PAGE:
Keep an eye out for Hemlock Woolly Adelgid: An Invasive Forest Pest!

Hemlock Wooly Adelgid (HWA) is an aphid like pest that attacks and kills Eastern Hemlock (Tsuga canadensis) trees. This small invasive insect is native to Eastern Asia and was first observed in Southwestern NS in 2017. HWA is now expanding northward through the province!

Hemlock Woolly Adelgid feeds at the base of Hemlock needles and uses its long mouthparts to reach the tree’s nutrient stores. HWA has a complicated life cycle. In North America, there are two generations and three forms (sisterns, progrediens, and sexuparae). The first-generation hatches in late spring and is called sisterns. Sisterns are all wingless females that reproduce asexually and live for about nine months (lives through the summer and overwinters). The second generation emerges in early spring and lives for about 3 months. The second generation is comprised of two different forms, progrediens and sexuparae. Progrediens are all wingless female adults that reproduced asexually. Sexuparae are winged adults that consist of females and males. Sexuparae adults are not an important stage of the HWA lifecycle in North America. Due to the absence of the secondary host spruce species (Picea torano), these winged adults die before they can reproduce. Therefore, in North America HWA reproduces exclusively asexually. Each generation can produce over 150 eggs. Once this species has become established in a habitat, its population grows rapidly.

How to identify:
A key identifying feature is the presence of small "woolly" sacs at the base of hemlock needles on the underside of young twigs. HWA most noticeable in early spring/late winter when the white balls of “wool” are the largest. Some infestations may occur at the tops of hemlock trees and are not visible on the lower branches. Therefore, it is important to check fallen branches under hemlocks trees for infestation.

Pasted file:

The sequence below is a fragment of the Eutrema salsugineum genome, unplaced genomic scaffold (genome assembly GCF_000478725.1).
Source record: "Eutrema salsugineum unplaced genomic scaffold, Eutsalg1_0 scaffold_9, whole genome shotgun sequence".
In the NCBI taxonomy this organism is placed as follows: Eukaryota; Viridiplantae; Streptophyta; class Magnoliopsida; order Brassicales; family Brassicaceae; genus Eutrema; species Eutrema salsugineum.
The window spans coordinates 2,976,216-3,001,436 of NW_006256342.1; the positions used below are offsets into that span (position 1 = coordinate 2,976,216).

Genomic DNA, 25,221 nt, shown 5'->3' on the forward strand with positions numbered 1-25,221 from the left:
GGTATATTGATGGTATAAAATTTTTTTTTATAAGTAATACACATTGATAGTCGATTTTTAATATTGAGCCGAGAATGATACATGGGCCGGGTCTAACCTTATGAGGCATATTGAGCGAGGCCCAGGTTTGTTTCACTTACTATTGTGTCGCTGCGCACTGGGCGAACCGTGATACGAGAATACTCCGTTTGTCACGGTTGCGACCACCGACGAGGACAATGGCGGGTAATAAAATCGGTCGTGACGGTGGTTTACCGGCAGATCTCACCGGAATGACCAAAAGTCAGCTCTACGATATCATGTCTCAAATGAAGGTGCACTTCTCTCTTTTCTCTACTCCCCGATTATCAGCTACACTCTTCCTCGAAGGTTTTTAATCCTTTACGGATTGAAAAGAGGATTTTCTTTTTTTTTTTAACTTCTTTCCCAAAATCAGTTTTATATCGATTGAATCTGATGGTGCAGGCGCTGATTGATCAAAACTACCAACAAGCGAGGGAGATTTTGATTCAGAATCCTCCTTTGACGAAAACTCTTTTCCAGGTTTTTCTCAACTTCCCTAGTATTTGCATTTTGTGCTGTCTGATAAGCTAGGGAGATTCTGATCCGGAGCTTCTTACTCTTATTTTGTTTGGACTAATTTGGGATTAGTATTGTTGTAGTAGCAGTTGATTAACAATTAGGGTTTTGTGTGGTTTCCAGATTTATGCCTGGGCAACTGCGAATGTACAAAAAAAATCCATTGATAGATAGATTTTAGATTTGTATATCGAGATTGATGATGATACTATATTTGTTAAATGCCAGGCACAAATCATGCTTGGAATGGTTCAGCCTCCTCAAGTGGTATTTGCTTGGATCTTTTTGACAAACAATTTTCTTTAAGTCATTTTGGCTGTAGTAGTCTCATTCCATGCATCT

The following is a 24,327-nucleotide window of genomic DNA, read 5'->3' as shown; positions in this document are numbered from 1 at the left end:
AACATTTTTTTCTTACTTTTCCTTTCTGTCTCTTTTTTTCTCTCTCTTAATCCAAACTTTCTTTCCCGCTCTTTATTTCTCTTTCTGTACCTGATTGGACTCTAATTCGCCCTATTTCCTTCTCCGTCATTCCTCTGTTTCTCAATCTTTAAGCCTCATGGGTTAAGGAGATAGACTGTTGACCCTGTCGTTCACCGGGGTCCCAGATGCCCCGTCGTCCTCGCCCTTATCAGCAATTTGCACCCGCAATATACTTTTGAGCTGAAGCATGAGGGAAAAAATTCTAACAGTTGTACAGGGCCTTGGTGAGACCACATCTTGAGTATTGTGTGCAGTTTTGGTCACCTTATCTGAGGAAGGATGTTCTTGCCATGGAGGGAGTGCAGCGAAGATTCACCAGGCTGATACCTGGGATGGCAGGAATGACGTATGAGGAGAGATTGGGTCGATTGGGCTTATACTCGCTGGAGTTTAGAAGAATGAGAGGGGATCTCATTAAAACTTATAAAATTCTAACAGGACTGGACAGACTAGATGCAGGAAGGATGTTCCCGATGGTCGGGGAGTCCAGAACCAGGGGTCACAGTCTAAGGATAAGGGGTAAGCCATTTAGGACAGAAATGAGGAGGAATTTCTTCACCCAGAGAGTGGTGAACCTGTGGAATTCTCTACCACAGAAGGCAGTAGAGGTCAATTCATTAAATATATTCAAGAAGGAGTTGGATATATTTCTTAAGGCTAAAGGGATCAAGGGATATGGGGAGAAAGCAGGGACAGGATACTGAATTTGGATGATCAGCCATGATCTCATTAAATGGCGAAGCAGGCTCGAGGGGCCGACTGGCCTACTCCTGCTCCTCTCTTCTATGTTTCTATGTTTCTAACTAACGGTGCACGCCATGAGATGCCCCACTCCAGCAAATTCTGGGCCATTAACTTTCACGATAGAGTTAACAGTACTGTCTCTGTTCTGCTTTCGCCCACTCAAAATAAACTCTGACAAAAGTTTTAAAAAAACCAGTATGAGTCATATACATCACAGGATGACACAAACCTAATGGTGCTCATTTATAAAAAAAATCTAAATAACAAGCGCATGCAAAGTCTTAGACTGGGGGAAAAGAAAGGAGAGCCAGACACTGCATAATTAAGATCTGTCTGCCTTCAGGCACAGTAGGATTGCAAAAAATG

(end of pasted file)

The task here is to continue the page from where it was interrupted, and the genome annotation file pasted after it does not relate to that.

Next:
Sisterns adults are 1.4 mm long, progrediens adults are 0.9 mm long, and sexuparae adults are 1.1 mm long. Sisterns and progrediens adults are black, wingless, have heavy wax coats, and lay clusters of oblong amber eggs (0.3–0.4 mm long) in white woolly ovisacs. Newly hatched HWA are called first nymphal instars (also called crawlers), and this is the mobile stage. During this stage, they are less than 0.44 mm long and brownish orange in colour.

Eastern hemlock trees infested with HWA will exhibit premature dieback, needle loss, foliage thinning, and tree death in 4-15 years. Hemlock crowns which are normally a shiny dark green colour will appear thinner and greyish green in colour when infested.

Eastern Hemlock is a foundational tree in Nova Scotian forests, especially on riverbanks and lakeshores. Wide-scale Hemlock death causes changes in forest nutrient cycling, and deprives birds, moose, and deer of winter shelter and food. If adjacent to water, Hemlock death increases erosion rates, and decreases the shade available to aquatic organisms.

HWA is unable to successfully spread from area to area due to the absence of an effective winged adult stage. Therefore, relies on other means to disperse such as wind, animals, and humans.

What can you do?
Help reduce the spread of HWA by following Play Clean Go and Buy Local Burn Local. When going for a hike or other outdoor adventures make sure to clean your gear, clothing, and pets before and after to avoid unintentionally spreading HWA. These are small insects that can easily go undetected. It is advised to use a lint roller, when possible, to reduce the chance of spread. In addition, when going camping buy your wood locally instead of bringing it with you to reduce the spread of HWA. Make sure to not bring this wood back home with you as well.

Early detection of HWA is critical to protecting Nova Scotia’s forests and environment. Be vigilant, keep an eye out for small "woolly" sacs at the base of Hemlock tree needles! These could be HWA egg sacks. In addition to reporting sighting on iNaturalist it is important to report sightings to CFIA at the following link: You can also report sighting to NSISC at our website:

Limbu, S., Keena, M. A., & Whitmore, M. C. (2018). Hemlock woolly adelgid (Hemiptera: Adelgidae): a non-native pest of hemlocks in eastern North America. Journal of Integrated Pest Management, 9(1), 27.
Canadian Food Inspection Agency (2021). Adelges tsugae (Hemlock Woolly Adelgid) - Fact Sheet.

Publicado el marzo 31, 2023 08:27 TARDE por hgrimshaws hgrimshaws


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